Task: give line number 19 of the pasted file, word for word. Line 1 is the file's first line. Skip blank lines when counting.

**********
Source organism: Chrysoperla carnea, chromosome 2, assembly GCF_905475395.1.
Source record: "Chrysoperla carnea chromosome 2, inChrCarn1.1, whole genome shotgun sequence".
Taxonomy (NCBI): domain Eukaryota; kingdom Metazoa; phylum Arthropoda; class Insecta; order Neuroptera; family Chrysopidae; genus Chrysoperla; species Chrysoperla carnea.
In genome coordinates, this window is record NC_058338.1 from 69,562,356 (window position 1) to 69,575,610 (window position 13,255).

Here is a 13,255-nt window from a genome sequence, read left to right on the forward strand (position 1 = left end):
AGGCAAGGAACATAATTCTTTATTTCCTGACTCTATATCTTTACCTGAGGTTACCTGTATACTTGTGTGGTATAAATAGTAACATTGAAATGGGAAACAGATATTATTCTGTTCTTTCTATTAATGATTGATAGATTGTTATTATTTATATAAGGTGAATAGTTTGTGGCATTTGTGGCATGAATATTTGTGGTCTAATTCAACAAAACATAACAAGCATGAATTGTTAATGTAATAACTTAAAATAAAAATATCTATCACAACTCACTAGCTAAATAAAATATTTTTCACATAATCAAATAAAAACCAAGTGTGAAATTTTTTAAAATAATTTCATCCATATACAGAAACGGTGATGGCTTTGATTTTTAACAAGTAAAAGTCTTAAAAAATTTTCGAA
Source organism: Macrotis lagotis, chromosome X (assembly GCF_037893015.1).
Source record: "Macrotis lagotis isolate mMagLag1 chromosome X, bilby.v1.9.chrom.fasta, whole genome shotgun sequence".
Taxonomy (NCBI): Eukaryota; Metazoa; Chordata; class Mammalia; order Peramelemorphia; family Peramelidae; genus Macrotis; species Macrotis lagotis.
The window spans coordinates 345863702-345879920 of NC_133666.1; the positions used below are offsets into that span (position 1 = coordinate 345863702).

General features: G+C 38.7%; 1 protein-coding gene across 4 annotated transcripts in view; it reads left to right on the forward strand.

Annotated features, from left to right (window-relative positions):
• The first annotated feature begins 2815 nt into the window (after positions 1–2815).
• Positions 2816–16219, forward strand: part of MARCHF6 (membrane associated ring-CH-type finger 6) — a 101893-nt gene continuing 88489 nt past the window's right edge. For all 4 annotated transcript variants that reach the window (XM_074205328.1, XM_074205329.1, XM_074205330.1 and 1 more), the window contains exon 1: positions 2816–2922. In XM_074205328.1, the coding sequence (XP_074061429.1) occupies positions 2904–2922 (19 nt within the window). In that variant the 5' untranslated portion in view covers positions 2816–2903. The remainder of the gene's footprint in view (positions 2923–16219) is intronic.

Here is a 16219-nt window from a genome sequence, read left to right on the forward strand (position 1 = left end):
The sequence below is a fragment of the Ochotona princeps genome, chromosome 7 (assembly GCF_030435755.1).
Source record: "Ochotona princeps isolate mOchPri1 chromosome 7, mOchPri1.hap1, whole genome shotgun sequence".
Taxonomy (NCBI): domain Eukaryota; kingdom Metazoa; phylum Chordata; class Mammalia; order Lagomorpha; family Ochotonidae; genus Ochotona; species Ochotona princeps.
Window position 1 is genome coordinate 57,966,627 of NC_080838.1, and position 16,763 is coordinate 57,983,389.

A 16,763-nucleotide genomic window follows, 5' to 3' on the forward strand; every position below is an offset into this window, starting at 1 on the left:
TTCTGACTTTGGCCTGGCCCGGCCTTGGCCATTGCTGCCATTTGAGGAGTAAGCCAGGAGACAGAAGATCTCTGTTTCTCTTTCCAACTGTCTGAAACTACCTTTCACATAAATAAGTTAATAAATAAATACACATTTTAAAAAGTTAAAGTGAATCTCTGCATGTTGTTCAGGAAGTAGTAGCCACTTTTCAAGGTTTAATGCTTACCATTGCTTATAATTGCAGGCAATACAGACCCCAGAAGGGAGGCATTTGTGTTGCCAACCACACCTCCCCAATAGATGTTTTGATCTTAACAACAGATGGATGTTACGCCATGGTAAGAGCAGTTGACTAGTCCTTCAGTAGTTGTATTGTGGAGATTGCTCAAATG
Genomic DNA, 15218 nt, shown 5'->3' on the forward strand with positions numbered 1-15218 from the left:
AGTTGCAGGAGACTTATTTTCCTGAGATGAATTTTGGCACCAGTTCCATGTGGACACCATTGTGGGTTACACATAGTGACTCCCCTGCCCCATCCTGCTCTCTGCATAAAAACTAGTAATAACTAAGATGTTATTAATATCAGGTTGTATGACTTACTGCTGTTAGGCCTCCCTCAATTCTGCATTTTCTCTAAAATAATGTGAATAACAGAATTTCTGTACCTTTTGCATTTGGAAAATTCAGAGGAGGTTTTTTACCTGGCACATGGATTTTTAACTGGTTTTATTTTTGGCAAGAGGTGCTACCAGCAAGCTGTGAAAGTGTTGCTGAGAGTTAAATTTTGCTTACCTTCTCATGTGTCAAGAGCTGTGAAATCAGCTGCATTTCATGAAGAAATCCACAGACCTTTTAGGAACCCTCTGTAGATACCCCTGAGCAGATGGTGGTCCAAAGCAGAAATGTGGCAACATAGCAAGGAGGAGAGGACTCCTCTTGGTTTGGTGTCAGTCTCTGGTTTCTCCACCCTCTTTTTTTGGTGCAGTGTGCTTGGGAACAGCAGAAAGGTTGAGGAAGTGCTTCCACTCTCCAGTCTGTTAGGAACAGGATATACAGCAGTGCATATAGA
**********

Window position 1 is genome coordinate 57,966,627 of NC_080838.1, and position 16,763 is coordinate 57,983,389.